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4-day work week proposed

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Governor Henry is not opposed to flex-time scheduling but he has made it clear to agency heads that reducing services as part of consolidation strategy is not acceptable. Governor Henry is not opposed to flex-time scheduling but he has made it clear to agency heads that reducing services as part of consolidation strategy is not acceptable.
Officials testified Wednesday that state law allows agencies to implement flex time scheduling as they deem necessary and that includes four-day work weeks. Officials testified Wednesday that state law allows agencies to implement flex time scheduling as they deem necessary and that includes four-day work weeks.

By Alex Cameron, NEWS 9

OKLAHOMA CITY -- Some state lawmakers are now pushing for Oklahoma to go to a four-day work week at state agencies to save on fuel costs.

Supporters of flexible scheduling for public employees were trying to very publically make the point that these workers have, in many ways, for many years, been underappreciated and underpaid.

When Thomas Kalayilparampil hits the road each day for work, he's not paying more than anyone else for gas but as one of the state's 34,000 employees, the long-time DHS worker probably has less income than most private sector workers with which to pay for it.

"It's very hard to keep our both ends meet with the salary we are getting," Kalayilparampil said.

State Representative Mike Shelton said, since 2000, state workers have received just two raises. Their buying power's declined by $3,600 while gas prices have increased more than 200 percent. Shelton said they need help.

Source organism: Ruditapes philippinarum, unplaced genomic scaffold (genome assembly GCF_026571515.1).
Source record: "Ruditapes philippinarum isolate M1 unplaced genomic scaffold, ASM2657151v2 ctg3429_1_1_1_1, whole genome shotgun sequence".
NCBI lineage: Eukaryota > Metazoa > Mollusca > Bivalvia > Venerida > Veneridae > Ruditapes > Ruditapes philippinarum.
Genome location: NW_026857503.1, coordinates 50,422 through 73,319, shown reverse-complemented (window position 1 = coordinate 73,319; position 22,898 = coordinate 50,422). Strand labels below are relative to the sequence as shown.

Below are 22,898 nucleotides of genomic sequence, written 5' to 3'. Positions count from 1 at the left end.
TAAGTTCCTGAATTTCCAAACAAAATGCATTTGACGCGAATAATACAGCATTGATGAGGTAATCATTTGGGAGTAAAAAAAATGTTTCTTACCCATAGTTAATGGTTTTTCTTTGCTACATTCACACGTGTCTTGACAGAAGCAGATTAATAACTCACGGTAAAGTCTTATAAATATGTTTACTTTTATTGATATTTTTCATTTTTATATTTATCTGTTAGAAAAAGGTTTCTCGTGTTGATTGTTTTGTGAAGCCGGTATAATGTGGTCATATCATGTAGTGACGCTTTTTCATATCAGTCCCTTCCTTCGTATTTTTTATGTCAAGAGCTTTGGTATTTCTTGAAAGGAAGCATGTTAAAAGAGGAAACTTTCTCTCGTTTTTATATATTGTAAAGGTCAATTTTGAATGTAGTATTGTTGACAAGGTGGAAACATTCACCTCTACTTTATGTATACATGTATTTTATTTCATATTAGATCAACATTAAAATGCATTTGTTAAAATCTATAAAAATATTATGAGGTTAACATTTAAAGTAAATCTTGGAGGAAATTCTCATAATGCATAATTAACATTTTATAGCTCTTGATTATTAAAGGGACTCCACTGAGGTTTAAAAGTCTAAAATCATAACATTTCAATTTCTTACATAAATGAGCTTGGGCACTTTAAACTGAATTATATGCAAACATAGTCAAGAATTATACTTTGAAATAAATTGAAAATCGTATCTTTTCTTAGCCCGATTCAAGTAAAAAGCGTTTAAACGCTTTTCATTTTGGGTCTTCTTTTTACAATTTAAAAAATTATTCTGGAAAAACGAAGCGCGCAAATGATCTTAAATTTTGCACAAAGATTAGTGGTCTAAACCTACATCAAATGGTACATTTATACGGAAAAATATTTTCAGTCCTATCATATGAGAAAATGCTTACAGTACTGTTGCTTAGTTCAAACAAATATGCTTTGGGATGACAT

"A condensed, flexible schedule is the best way to provide some relief, some relief, by allowing them to save money at the pump," Shelton said.

A few state agencies already use flex time but Shelton said not enough, and the governor and other lawmakers need to urge more agency directors to get on board.

"You don't need a law, we just need some directors of these agencies to have the initiative to move in that direction," Shelton said.

Kalayilparampil said going to four ten-hour days would not only cut down on his fuel costs, but would give clients greater range of access to services.

"So it's helpful to the agencies, the workers and the clients that we serve, so I think it's a great idea," Kalayilparampil said.

Not everyone thinks it's a great idea, though some state workers testified that four-day work weeks are not practical for them or their clients, and won't save them any money.

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